While there is debate on whether organic food is safer, more nutritious, or tastes better than conventionally grown products, if your primary reason for buying organic is that you want to do your part to lessen the impact farming has on the environment, you’re doing the right thing. Much research has found the practices used by organic farming cause less harm to the environment than non-organic practices (although things aren’t as clear on organic meat production).

But buying organic means paying a lot more for food. The market basket we used to shop local grocery chains and stores included 25 fresh produce and 33 meat and dairy products. When we survey stores for their prices for produce, meat, and many of our dairy items at grocery stores, we seek the lowest-priced items available, which often are non-organic products. But when we looked for organic-only options, we found striking price differences: Overall, organic products cost 80 percent more than their non-organic counterparts.

The figure below indicates how the Washington area chains and stores we surveyed compare for their prices for organic produce, meat, and dairy products. The $83 score in the produce column for Whole Foods means that its prices at the store we surveyed for organic produce were about 17 percent cheaper than the average prices for the comparable organic produce items at all stores we surveyed. The $110 score for Giant means that its prices for organic produce were about 10 percent higher than average.

As you can see, the organic-price penalty is bigger at some stores than at others. For produce, Lidl, Food Lion, and Walmart, which offered low prices for non-organic items, also offered low prices for organic options. Trader Joe’s and Whole Foods’ prices for organic produce were also quite a bit lower than what we found at many other local chains. For organic meat and dairy products, however, Whole Foods’ prices were about the same as the average prices found at all surveyed stores.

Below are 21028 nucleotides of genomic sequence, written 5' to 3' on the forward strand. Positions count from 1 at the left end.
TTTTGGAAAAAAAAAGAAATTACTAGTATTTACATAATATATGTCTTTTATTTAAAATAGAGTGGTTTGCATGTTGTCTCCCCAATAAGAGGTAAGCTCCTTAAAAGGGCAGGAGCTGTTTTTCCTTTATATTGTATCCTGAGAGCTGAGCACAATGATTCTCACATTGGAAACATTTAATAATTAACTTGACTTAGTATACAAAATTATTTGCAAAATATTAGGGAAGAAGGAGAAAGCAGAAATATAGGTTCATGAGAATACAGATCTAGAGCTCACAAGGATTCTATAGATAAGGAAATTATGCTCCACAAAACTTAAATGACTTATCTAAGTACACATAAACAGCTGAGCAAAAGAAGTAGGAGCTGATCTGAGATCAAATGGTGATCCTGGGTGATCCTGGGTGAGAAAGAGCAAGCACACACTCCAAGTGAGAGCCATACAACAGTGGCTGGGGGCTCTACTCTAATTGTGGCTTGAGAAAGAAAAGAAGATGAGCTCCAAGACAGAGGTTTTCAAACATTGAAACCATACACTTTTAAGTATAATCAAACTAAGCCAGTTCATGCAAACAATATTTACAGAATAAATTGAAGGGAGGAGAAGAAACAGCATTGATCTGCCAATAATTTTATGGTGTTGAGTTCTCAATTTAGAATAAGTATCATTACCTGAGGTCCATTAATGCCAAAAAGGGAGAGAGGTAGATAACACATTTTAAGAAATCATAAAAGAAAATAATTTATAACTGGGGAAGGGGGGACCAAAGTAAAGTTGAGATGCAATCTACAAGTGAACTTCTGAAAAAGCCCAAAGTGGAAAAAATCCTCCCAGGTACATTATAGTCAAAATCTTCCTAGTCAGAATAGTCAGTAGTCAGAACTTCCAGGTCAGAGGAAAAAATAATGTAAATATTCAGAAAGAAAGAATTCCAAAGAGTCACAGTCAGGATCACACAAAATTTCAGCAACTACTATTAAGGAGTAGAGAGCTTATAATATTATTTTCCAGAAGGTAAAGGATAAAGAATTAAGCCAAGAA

Keep in mind that some companies clearly have higher buying standards than others, as indicated by the huge chain-to-chain differences we found when we surveyed area grocery shoppers. Surveyed customers of MOM’s Organic Market, which sells only organic products, gave it very high marks for the quality of its produce, and its prices for organic produce were about 13 percent higher than average—but only slightly higher than prices at Giant, Shoppers, or Safeway. On the other hand, Wegmans offers both high quality and low prices for organics: Its prices for organic produce, meat, and dairy were lower than average, and area consumers rated it highest for produce and meat quality in our survey.

Some stores carried too few organic items for us to include them in our comparisons. ALDI, ShopRite, and Target offered very few organic alternatives at the locations we shopped—too few to include in our comparisons of organic costs.

Know that while buying and eating organic likely does lessen the impact of agriculture on the environment, the most environmentally friendly approach is probably to eat less meat (or none); minimize purchases of highly processed and packaged food; as much as possible eat what’s in season; and whenever possible buy products grown or raised locally that didn’t have to be shipped a long distance.

Want info on locally grown food sources? The nonprofit LocalHarvest.org offers a fantastic online database of searchable listings of farmers’ markets, CSAs, farm stands, groceries, and restaurants.